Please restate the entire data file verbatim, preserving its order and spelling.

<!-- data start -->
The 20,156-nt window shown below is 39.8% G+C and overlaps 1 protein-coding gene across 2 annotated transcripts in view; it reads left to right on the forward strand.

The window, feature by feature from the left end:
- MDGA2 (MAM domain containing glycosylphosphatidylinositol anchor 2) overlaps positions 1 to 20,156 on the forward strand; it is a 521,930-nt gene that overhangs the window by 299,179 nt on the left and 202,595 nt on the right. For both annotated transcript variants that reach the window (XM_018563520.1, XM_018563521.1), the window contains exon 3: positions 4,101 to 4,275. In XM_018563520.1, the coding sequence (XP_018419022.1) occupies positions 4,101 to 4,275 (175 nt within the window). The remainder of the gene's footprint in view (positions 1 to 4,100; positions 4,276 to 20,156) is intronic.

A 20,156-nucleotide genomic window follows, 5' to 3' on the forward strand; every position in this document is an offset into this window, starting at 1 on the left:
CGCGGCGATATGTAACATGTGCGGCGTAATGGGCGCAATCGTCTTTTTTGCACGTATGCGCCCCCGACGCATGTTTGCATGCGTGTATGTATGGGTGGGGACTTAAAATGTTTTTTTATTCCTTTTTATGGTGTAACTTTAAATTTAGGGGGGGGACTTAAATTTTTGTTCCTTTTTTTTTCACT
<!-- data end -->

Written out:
The 20,156-nt window shown below is 39.8% G+C and overlaps 1 protein-coding gene across 2 annotated transcripts in view; it reads left to right on the forward strand.

The window, feature by feature from the left end:
- MDGA2 (MAM domain containing glycosylphosphatidylinositol anchor 2) overlaps positions 1 to 20,156 on the forward strand; it is a 521,930-nt gene that overhangs the window by 299,179 nt on the left and 202,595 nt on the right. For both annotated transcript variants that reach the window (XM_018563520.1, XM_018563521.1), the window contains exon 3: positions 4,101 to 4,275. In XM_018563520.1, the coding sequence (XP_018419022.1) occupies positions 4,101 to 4,275 (175 nt within the window). The remainder of the gene's footprint in view (positions 1 to 4,100; positions 4,276 to 20,156) is intronic.

A 20,156-nucleotide genomic window follows, 5' to 3' on the forward strand; every position in this document is an offset into this window, starting at 1 on the left:
CGCGGCGATATGTAACATGTGCGGCGTAATGGGCGCAATCGTCTTTTTTGCACGTATGCGCCCCCGACGCATGTTTGCATGCGTGTATGTATGGGTGGGGACTTAAAATGTTTTTTTATTCCTTTTTATGGTGTAACTTTAAATTTAGGGGGGGGACTTAAATTTTTGTTCCTTTTTTTTTCACT